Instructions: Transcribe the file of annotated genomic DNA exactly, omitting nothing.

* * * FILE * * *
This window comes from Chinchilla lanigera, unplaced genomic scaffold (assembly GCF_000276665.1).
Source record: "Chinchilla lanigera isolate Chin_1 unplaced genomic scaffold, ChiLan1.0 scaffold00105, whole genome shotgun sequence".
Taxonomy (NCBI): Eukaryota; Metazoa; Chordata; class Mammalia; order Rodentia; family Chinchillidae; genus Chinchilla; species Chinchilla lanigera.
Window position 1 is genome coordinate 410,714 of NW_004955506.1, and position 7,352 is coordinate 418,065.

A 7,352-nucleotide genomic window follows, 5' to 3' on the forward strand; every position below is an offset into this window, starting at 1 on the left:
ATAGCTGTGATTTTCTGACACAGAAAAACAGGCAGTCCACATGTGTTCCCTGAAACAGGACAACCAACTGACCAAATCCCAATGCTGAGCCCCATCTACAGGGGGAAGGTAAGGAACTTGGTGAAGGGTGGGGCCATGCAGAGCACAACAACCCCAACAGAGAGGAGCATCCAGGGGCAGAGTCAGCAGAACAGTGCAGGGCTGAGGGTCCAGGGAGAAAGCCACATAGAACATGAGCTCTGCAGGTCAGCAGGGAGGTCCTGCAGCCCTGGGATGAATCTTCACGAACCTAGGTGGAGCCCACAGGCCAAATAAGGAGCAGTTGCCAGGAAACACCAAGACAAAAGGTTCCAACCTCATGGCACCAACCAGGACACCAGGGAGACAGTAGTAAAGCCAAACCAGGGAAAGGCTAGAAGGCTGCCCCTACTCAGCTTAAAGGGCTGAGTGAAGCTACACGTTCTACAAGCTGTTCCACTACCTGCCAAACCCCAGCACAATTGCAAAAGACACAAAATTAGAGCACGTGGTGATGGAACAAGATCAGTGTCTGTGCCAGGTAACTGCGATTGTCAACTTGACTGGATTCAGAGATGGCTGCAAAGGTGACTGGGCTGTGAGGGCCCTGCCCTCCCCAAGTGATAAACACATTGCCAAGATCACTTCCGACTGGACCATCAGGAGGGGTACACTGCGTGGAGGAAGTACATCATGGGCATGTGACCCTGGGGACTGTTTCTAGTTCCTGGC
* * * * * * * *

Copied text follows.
This window comes from Chinchilla lanigera, unplaced genomic scaffold (assembly GCF_000276665.1).
Source record: "Chinchilla lanigera isolate Chin_1 unplaced genomic scaffold, ChiLan1.0 scaffold00105, whole genome shotgun sequence".
Taxonomy (NCBI): Eukaryota; Metazoa; Chordata; class Mammalia; order Rodentia; family Chinchillidae; genus Chinchilla; species Chinchilla lanigera.
Window position 1 is genome coordinate 410,714 of NW_004955506.1, and position 7,352 is coordinate 418,065.

A 7,352-nucleotide genomic window follows, 5' to 3' on the forward strand; every position below is an offset into this window, starting at 1 on the left:
ATAGCTGTGATTTTCTGACACAGAAAAACAGGCAGTCCACATGTGTTCCCTGAAACAGGACAACCAACTGACCAAATCCCAATGCTGAGCCCCATCTACAGGGGGAAGGTAAGGAACTTGGTGAAGGGTGGGGCCATGCAGAGCACAACAACCCCAACAGAGAGGAGCATCCAGGGGCAGAGTCAGCAGAACAGTGCAGGGCTGAGGGTCCAGGGAGAAAGCCACATAGAACATGAGCTCTGCAGGTCAGCAGGGAGGTCCTGCAGCCCTGGGATGAATCTTCACGAACCTAGGTGGAGCCCACAGGCCAAATAAGGAGCAGTTGCCAGGAAACACCAAGACAAAAGGTTCCAACCTCATGGCACCAACCAGGACACCAGGGAGACAGTAGTAAAGCCAAACCAGGGAAAGGCTAGAAGGCTGCCCCTACTCAGCTTAAAGGGCTGAGTGAAGCTACACGTTCTACAAGCTGTTCCACTACCTGCCAAACCCCAGCACAATTGCAAAAGACACAAAATTAGAGCACGTGGTGATGGAACAAGATCAGTGTCTGTGCCAGGTAACTGCGATTGTCAACTTGACTGGATTCAGAGATGGCTGCAAAGGTGACTGGGCTGTGAGGGCCCTGCCCTCCCCAAGTGATAAACACATTGCCAAGATCACTTCCGACTGGACCATCAGGAGGGGTACACTGCGTGGAGGAAGTACATCATGGGCATGTGACCCTGGGGACTGTTTCTAGTTCCTGGC